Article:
I don't know where I'm going with this, but today we did more than go to the Y. We lived a snapshot of our life. We made the trailer to our movie, in a way. We were so us. It was complicated.

We are a jumble of intensity, a mix of opposites and conflicts and contradictions. I can't swim, and water makes me more than a little nervous. My husband? A fish. When I met him, he had this freaky crazy lung capacity thing that people remarked about; he'd gone scuba diving in places all around the world, sailed into amazing adventures, done a semester at sea... When we married, I dreamed of having a son just like him, how they would swim together, how I'd learn, eventually, so I could keep up just a little bit. Naturally I never could have imagined how autism would figure into that whole fantasy. What does it bring, now, I keep asking myself? Does Rooster love to swim because he is daddy's boy, or is it about the sensory component autism, this thing I still can't quite grasp? And this inability to resist risk, to comprehend danger... how does it impact my dreams for him to swim like daddy? If Rooster is less scared than he should be, am I more scared than I should be? And what does Peaches pick up from all of this? Is her fear a reflection of my own poorly hidden anxiety because of, and for, her brother?

Today at the Y, we played out all our issues. We were loud, sloppy, and emotional. We got funny looks, gentle reminders, and kind offers of help. We had poor form, and we stood out. We laughed a lot, and there was copious whining. The rooster beamed gloriously. Peaches was needy. We made some friends. I worried. My husband was heroic. I organized everything, and then some. We amassed enough laundry to cause grave concern about our carbon footprint. We left exhausted. We felt autism's presence keenly. And I guess that is what I really wanted to write about today.

Tuesday, June 9, 2009

Note To Self

Dear G,
Oh, sweetie. On the one hand, I want to give you some tough love. It's for your own good that I tell you how unattractive everyone finds your incessant indulgence in pity parties. On the other hand, I realize pity parties are the only kind you get to go to recently, and for that I feel like hugging you, and giving you the opposite of tough love... just love.

I'll try to be even handed.

Okay, here is some advice for you. I want you to take a deep breath and think back to that 21 hours of alone time you and J had this past weekend. Remember? Ahhh, breathe it in all the way to your core. You were a lucky girl to get to celebrate your anniversary, and I sure hope you banked the good vibes of that little getaway so you can use them now.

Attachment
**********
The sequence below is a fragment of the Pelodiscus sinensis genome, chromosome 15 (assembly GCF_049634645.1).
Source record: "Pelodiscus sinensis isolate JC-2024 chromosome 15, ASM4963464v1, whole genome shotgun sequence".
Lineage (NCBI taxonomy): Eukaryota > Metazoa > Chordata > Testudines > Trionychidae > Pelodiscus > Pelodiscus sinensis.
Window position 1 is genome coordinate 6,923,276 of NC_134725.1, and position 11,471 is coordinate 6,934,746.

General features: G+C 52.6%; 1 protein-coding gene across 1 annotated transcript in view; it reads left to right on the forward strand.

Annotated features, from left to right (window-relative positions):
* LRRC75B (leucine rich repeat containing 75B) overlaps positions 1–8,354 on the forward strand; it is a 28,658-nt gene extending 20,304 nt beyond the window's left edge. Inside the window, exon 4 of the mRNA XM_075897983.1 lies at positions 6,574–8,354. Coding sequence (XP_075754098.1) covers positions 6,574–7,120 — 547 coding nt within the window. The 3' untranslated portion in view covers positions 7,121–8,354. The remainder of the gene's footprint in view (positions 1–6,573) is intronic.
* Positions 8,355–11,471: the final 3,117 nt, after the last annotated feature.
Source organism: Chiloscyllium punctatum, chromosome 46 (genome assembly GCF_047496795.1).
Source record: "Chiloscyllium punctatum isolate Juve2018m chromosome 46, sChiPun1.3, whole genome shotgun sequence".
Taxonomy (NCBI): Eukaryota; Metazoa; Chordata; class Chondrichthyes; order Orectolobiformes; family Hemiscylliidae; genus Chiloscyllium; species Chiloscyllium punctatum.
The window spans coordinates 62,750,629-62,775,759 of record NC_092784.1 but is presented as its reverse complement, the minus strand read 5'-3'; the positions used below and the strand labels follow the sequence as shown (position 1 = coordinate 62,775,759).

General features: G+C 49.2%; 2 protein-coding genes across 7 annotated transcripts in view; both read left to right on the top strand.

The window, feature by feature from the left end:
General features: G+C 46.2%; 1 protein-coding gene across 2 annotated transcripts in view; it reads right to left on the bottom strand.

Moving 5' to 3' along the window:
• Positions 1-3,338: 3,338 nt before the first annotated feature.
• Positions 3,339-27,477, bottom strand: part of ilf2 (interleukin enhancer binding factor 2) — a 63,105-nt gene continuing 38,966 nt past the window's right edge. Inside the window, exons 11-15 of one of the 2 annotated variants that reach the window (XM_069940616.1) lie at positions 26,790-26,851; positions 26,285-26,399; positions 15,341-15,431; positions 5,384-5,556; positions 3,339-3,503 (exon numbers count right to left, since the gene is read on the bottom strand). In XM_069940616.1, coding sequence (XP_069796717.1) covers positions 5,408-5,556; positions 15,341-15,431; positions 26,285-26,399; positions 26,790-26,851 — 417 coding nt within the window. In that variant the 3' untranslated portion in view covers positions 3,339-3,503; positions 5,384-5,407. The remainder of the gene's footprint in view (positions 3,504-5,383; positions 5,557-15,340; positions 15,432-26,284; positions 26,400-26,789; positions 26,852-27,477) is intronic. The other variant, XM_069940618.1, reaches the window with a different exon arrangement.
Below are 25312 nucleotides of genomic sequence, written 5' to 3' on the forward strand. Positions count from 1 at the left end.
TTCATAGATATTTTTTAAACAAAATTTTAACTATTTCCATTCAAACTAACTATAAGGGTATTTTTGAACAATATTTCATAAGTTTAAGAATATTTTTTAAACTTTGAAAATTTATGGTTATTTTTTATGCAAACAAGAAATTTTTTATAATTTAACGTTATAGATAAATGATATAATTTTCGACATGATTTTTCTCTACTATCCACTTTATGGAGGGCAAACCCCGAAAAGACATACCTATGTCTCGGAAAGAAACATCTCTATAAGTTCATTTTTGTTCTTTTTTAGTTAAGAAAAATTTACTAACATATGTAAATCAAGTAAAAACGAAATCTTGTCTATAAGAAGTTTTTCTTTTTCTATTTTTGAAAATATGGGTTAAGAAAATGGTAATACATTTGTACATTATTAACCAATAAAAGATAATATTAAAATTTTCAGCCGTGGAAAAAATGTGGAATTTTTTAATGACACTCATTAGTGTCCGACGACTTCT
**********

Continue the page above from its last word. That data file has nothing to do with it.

This is a tough week, I can't help but grant you that, but it's NOT the end of the universe. Try to remember that the Rooster will be better off at a new school, and that you will enjoy the benefits of a little separation of church and state, so to speak. I know for all your stress that you are actually happy to have a new school for him, you are just worried about the niggling what ifs and uncertainties... no one invents stuff to worry about like you do, but try not to do that to yourself so much, please.

And yes, this IEP comes at the world's worst time ever possible, but you'll get all work done before the meeting, and no one has ever died from missing a few graduations, retirement parties, and celebrations. In a way, it's ironic that missing parties and events lately makes you so sad; aren't you the same girl who used to complain half the time about the events you did have to attend? So chin up, babe... you'll be glad you didn't eat all those calories.

Not everybody hates you, you can stop eating worms... you completely exaggerate in your own mind how much attitude you get, and tomorrow I want you to focus on the support you feel from your most supportive friends and colleagues. If you can't feel the obvious compassion around you, reread your blog comments. Only a fool would fail to feel supported after that. You are so lucky; don't take it for granted. That would be doing a disservice to so many wonderful people all around you.

You know what I think your real issue is, G? And I say this with all the best intentions: you haven't gotten over this whole autism thing, and instead you've been convincing yourself it's something you can't handle. Well, sorry, but I remember you sitting on the floor in your condo close to six years ago negotiating with the universe to give you a child, to please not let you miscarry, because you would do ANYTHING for this baby, ANYTHING, and you got a beautiful little boy. You keep touching the bruises from each day like you want to feel each injury over and over again, and it isn't healthy... why do you replay each slight and every comment about his "special needs" in your head that way? To see if it still hurts? Maybe you need to repeat after me 3000 times until you've reached real acceptance, "My son has autism." Maybe then we can be done with it and get back to business, the business of raising your beautiful, delicious, smart, feisty, difficult children. Your son has autism. He also has cute curls, a darling vocabulary, kissable cheeks, an impressive imagination... and, yeah, there is also the autism. Deal with it. I am sorry if that sounds too harsh, because I'm not trying to hurt you; rather, I'm trying to show you that you are NOT hurt, you are OKAY. You don't always realize it, but you are.

Yes, you didn't get dealt the really easy hand. But there are so, so much worse cards you could have gotten, my friend. You used to proclaim proudly that you LIKED hard things, that you welcomed challenges. Okay, be the kind of leader you like to imagine. Make it work. Lemme see some lemonade, sister.

A long time ago you were a lonely girl wishing and hoping for more. You wanted love, teamwork, obstacles to overcome, family, new beginnings, and stories. Well, nothing is perfect. You got your wishes, G, all that and more, and what you got is really good stuff. You can choose to wallow in the sh*t that comes along with your life, or you can realize that sh*t comes along with EVERY life and you can celebrate all the goodness in spite of that. There is goodness aplenty for anyone willing to see it.